Zoning Boards of Appeal, also sometimes known as boards of adjustment or variance boards, generally hear appeals rendered by zoning administrators, interpret unclear provisions in a zoning ordinance and decide on applications submitted by landowners for uses which require a special permit or applications for variances to permit buildings or uses that vary from a community’s zoning regulations.
As you plan your project, learn who the key players and decision-makers on these boards are in the town. Typically some basic information is available from that community’s website. It may also be worth your while for you (or your representative or project manager) to sit in on one or two Planning Board and ZBA meetings to get a sense of the process and the people involved in it. Additionally, make sure you have a thorough understanding of that community’s specific zoning and planning bylaws. In this situation, your architect, engineer or attorney (or all three) should be able to contribute information that will help with the navigation of these town boards and departments.
Once you have determined who the key players are, seek out opportunities to meet with them. In a less formal setting, you can introduce yourself and your project, and determine if they have any suggestions that might make your plan more appealing to the town, or any requirements or “strong recommendations” to make the application progress more smoothly. Not only is informing them about the project early on incredibly helpful, but these conversations can help to avoid surprises down the road.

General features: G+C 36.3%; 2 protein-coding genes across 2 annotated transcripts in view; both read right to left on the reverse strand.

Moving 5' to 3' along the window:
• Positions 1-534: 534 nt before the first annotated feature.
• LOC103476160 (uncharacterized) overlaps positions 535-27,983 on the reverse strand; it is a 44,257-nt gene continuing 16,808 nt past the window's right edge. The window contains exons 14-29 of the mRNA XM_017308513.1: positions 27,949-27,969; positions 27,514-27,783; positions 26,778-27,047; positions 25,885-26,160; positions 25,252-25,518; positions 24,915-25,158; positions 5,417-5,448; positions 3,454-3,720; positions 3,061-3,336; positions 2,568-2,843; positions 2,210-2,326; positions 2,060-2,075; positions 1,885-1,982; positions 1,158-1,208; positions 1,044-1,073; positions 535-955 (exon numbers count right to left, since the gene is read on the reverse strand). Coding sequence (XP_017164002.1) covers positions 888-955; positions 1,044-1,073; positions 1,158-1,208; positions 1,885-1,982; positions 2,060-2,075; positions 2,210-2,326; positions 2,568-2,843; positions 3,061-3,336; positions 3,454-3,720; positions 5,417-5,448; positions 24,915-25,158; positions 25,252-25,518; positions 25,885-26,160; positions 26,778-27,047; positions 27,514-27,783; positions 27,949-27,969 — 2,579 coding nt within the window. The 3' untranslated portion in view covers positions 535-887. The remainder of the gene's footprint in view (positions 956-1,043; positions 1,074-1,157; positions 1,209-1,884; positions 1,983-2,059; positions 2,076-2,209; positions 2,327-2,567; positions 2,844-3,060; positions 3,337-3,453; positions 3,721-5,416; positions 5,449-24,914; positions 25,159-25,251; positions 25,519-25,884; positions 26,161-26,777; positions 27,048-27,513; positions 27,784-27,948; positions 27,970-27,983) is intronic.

As you prepare your project application, consider the following questions:
- Is this proposed project an already permitted use? In other words, does the proposed expansion conform to existing zoning bylaws?
- If not, and it requires a special permit or variance, what is the procedure for doing so?
- In turn, which municipal boards, and in what order, should review the necessary applications?
When you have successfully answered these questions, you are ready to submit your formal application. Be sure to provide detailed plans that go with your application. After its submission, hearings will most likely be held before a number of boards, with meetings open to the public.
Hopefully given this level of preparation, foresight and research, your project will be greeted positively. Be sure to recognize, though, that even affirmative votes by individual boards are generally subject to a waiting period, while abutters and other “aggrieved parties” have the chance to appeal the board’s decision. The seemingly slow pace at which governmental approvals can proceed can be frustrating to an applicant. But from the community representative’s point of view, they’re trying to look out for the safety and well-being of the town they are elected or appointed to represent.
As you work your way through the permitting process, knowledge is power. Knowing how to navigate the municipal process can greatly enhance the chances of success for your new development. Be prepared, be patient and be thorough—hopefully the hard work and time you put into this endeavor will be greeted with excitement and approval from the community.